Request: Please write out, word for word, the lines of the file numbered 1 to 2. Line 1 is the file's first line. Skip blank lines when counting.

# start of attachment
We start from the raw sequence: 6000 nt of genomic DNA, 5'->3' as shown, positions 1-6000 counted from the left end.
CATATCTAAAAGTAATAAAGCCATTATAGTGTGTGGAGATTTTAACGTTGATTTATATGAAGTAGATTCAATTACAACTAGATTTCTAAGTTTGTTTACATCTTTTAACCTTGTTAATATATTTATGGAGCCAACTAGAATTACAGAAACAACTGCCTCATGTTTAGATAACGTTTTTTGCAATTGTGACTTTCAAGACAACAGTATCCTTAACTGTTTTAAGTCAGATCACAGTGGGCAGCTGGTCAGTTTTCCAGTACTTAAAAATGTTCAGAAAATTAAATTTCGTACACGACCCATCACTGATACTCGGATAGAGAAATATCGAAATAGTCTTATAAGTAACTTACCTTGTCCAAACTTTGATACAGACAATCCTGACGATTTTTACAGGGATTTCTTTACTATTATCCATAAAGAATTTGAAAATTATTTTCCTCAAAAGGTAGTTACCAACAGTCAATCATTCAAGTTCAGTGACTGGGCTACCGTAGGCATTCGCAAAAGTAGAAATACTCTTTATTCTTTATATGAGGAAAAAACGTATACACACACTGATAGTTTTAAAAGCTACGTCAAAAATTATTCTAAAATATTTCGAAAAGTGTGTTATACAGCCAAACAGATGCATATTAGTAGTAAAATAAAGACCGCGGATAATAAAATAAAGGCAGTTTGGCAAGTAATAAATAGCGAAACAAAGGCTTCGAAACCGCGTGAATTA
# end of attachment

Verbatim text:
We start from the raw sequence: 6000 nt of genomic DNA, 5'->3' as shown, positions 1-6000 counted from the left end.
CATATCTAAAAGTAATAAAGCCATTATAGTGTGTGGAGATTTTAACGTTGATTTATATGAAGTAGATTCAATTACAACTAGATTTCTAAGTTTGTTTACATCTTTTAACCTTGTTAATATATTTATGGAGCCAACTAGAATTACAGAAACAACTGCCTCATGTTTAGATAACGTTTTTTGCAATTGTGACTTTCAAGACAACAGTATCCTTAACTGTTTTAAGTCAGATCACAGTGGGCAGCTGGTCAGTTTTCCAGTACTTAAAAATGTTCAGAAAATTAAATTTCGTACACGACCCATCACTGATACTCGGATAGAGAAATATCGAAATAGTCTTATAAGTAACTTACCTTGTCCAAACTTTGATACAGACAATCCTGACGATTTTTACAGGGATTTCTTTACTATTATCCATAAAGAATTTGAAAATTATTTTCCTCAAAAGGTAGTTACCAACAGTCAATCATTCAAGTTCAGTGACTGGGCTACCGTAGGCATTCGCAAAAGTAGAAATACTCTTTATTCTTTATATGAGGAAAAAACGTATACACACACTGATAGTTTTAAAAGCTACGTCAAAAATTATTCTAAAATATTTCGAAAAGTGTGTTATACAGCCAAACAGATGCATATTAGTAGTAAAATAAAGACCGCGGATAATAAAATAAAGGCAGTTTGGCAAGTAATAAATAGCGAAACAAAGGCTTCGAAACCGCGTGAATTA